Bela (embedded music-centric hardware)

#1

Pretty exciting stuff:

Just wish there was an easier way to get Max-ish code on to it (other than gen-code exporting?).

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#2

This looks pretty cool. I’m tempted to get one.

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#3

Looks like they are thinking mainly about Pd support.

There are some resources for converting max files to Pd here, but I’m guessing they probably don’t always work. https://puredata.info/docs/tutorials/PdForMaxUsers

I wonder what its power requirements are and what potential for eurorack packaging there may be.

#4

Yeah, touting Pd pretty strongly with code conversion.

Unfortunately for all the kind of Max-ing I do, it’s pretty heavy lifting (non-convertable to Pd).

It’s great to see something that’s focused on music specifically though, with built in audio/analog/digital I/O (even onboard powered speaker outputs!).

#5

looks like the pd->C code conversion itself is not open-source? Kind of tempted to order a cape to play around with, though also kind of unhappy if some of the money goes to a company piggybacking off free software & not releasing their source code…

#6

I wonder what its power requirements are and what potential for eurorack packaging there may be.

The beaglebone black runs on 5V and 2amps is recommended minimum when using capes -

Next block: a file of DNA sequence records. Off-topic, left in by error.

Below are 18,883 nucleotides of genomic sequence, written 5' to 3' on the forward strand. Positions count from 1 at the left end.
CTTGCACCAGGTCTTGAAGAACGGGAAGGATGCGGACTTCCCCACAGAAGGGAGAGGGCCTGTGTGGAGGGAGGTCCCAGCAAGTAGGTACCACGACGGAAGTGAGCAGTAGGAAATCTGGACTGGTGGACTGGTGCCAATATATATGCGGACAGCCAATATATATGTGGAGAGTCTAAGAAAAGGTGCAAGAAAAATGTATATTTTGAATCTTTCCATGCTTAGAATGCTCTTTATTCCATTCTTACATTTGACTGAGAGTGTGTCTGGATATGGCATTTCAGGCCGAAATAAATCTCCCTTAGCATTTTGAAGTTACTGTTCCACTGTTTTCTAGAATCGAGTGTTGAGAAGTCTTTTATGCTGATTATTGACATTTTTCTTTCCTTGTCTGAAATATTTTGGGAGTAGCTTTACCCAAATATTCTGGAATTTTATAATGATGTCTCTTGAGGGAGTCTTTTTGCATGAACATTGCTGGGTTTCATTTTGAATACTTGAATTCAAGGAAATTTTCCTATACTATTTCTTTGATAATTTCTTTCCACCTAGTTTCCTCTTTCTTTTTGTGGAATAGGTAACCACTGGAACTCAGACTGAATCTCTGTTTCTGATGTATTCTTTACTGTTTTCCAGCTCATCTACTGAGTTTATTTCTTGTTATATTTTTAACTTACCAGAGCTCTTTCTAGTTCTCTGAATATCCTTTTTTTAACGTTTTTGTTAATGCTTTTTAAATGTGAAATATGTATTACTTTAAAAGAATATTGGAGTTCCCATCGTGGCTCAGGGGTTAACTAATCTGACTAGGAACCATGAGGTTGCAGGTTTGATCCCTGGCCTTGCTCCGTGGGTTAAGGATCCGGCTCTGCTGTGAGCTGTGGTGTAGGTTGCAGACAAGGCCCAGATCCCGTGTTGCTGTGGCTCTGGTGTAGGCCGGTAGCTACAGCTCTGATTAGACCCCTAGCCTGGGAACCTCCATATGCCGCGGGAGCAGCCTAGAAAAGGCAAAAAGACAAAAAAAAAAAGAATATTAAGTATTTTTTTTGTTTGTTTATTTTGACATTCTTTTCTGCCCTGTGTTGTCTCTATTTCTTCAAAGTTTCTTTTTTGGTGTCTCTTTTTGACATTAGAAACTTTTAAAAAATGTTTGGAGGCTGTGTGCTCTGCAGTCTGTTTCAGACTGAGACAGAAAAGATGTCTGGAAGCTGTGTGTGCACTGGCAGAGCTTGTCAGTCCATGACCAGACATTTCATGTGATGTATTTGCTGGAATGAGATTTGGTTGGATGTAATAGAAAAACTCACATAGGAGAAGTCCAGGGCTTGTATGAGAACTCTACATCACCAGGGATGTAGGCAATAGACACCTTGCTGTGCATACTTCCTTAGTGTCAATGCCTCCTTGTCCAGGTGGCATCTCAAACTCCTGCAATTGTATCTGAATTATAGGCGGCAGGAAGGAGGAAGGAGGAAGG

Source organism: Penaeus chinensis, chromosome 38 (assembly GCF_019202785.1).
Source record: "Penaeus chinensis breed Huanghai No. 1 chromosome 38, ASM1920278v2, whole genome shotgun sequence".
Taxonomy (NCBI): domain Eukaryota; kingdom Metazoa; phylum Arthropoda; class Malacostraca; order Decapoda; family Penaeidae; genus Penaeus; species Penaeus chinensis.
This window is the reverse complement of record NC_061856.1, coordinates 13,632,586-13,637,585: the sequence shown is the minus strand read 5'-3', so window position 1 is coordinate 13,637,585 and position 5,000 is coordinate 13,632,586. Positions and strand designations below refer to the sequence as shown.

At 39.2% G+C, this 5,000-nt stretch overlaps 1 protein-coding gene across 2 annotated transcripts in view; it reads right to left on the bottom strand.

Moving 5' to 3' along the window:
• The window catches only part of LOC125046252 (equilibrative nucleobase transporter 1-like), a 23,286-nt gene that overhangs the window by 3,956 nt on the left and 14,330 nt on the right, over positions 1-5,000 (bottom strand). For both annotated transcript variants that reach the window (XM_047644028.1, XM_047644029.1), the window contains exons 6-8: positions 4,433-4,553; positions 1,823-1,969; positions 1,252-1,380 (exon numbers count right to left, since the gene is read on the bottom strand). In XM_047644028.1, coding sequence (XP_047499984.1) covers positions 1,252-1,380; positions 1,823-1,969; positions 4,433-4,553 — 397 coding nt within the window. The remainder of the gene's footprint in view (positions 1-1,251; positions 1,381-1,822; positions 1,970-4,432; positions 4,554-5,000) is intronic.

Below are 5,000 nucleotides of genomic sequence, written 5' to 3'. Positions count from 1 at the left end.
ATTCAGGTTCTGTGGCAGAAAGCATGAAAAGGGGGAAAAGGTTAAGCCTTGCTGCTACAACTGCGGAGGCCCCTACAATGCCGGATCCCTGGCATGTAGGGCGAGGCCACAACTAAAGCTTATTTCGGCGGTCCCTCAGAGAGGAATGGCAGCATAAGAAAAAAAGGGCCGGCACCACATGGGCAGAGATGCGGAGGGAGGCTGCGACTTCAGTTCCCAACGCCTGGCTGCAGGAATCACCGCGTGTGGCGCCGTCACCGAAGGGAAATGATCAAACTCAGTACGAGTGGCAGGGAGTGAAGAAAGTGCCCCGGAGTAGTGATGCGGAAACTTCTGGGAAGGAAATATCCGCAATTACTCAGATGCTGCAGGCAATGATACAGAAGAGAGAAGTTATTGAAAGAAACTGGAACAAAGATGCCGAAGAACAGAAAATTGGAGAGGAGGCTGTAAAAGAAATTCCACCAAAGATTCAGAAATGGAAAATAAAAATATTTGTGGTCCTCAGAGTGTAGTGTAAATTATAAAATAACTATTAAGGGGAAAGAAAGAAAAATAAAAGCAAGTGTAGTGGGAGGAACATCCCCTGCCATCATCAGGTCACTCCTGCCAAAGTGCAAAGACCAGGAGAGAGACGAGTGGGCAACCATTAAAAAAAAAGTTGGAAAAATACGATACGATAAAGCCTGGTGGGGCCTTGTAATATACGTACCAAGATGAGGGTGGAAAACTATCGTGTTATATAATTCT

according to ModMyPi. I couldn’t find the power specs on the official site but didn’t look too hard either.

#7

Welp, I ordered one. I generally avoid Kickstarters, but this one just hit too many “ooh” buttons for me.

#8

Hello,
I have been to one hacklab this summer at the Queen Mary Uni in London and I bought one of the earlier production cape, now sittign in my DIY elettronic box.
Unfortunately I have not been able to buy a beaglebone black to try it as it seems out of stock everywhere to buy for UK.

Regarding modular, I remember one of the participant at the hacklab presented a project for a Eurorack module.

#9

one question:
do you think we can load monome patches into it?

#10

That’s the question really. I would guess, at the moment, probably yes, but with difficulty. Much in the same way that you can load “monome” patches onto an Aleph. (not Max patches)

#11

thanks Rodrigo.
I assume that as PD vanilla do not have osc communications, we might not be able to use it…but you never know.

I shall find a beaglebone black.
Do you know where I can buy in UK?
Street retailers I guess as the distributors are all out of stock.

#12

I’m not seeing udpsend and udpreceive unfortunately. They are part of the mrpeach externals for Pd, so not part of vanilla.
https://enzienaudio.com/docs/pdobjects.html

#13

Crazy question: how hard/possible would it be to write alternative firmware for the monome grid? Been wondering a bit lately if OSC is really ideal for this kind of thing…

(so many situations where I wish USB MIDI was something monome could do)

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#14

Wow, amazing stuff, thanks for sharing !

#15